In a proof-of-concept study published on Wednesday in the scientific Journal PeerJ, researchers from the Queen Mary University of London have shown for the first time in a peer-reviewed scientific study that a novel tool used for environmental DNA (eDNA) sampling can be used to detect the DNA of certain mammals - including humans - from the air.
According to the United States Geological Survey, Environmental DNA (eDNA) is either nuclear or mitochondrial DNA that is released from animals and plants into the surrounding environment. Examples of eDNA include as feces, mucous, and gametes; shed skin and hair; and carcasses.
In recent years, eDNA has become an important tool to help scientists identify species found within different environments, though most studies until now have focused on the collection of eDNA from water, while the rest have tried soil, rain and snow.
During the study, researchers found that the airDNA sampling method was successfully able to detect DNA from a room which had previously housed naked mole-rats.
Moreover, the scientists also found human DNA in the air samples they had taken, suggesting a potential future use of the sampling technique for forensic applications..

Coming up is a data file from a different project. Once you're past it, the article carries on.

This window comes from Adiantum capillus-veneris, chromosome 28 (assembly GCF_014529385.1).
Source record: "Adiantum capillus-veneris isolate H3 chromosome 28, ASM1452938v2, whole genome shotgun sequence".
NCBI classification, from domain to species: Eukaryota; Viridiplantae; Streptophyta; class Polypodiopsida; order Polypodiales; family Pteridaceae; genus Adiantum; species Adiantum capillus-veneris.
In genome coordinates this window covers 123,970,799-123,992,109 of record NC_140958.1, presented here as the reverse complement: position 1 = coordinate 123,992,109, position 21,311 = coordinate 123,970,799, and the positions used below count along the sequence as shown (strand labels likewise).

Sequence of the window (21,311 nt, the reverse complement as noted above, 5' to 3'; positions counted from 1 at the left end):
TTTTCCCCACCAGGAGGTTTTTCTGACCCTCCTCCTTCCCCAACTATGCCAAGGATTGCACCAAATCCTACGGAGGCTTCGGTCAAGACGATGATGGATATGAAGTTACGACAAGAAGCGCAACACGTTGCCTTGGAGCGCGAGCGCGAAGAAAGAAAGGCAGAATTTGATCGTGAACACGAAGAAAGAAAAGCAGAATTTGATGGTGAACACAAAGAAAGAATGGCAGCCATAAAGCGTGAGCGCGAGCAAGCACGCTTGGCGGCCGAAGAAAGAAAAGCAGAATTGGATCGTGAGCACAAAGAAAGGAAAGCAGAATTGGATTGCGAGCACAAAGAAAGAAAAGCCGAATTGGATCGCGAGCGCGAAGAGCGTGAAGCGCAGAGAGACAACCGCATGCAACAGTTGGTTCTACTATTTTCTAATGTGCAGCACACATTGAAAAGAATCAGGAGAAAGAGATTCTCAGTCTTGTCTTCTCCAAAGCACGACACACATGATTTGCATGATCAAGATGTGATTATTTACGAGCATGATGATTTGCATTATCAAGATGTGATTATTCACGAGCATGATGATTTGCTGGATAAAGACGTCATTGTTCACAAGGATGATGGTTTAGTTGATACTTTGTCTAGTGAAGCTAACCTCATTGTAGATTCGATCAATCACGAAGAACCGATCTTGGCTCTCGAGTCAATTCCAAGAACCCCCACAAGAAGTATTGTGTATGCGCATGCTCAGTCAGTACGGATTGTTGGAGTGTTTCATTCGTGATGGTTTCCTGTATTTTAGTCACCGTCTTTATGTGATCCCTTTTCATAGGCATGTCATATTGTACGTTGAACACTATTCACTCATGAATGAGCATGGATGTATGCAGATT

Dr Elizabeth Clare, Senior Lecturer at Queen Mary University of London and first author of the study, said the method could be particularly interesting for ecologists or conservationists looking for "efficient and non-invasive ways to monitor biological environments."
"Here we provide the first published evidence to show that animal eDNA can be collected from air, opening up further opportunities for investigating animal communities in hard to reach environments such as caves and burrows."
Dr Clare said that "What started off as an attempt to see if this approach could be used for ecological assessments has now become much more, with potential applications in forensics, anthropology and even medicine."
"For example, this technique could help us to better understand the transmission of airborne diseases such as Covid-19," she said. "At the moment social distancing guidelines are based on physics and estimates of how far away virus particles can move, but with this technique we could actually sample the air and collect real-world evidence to support such guidelines."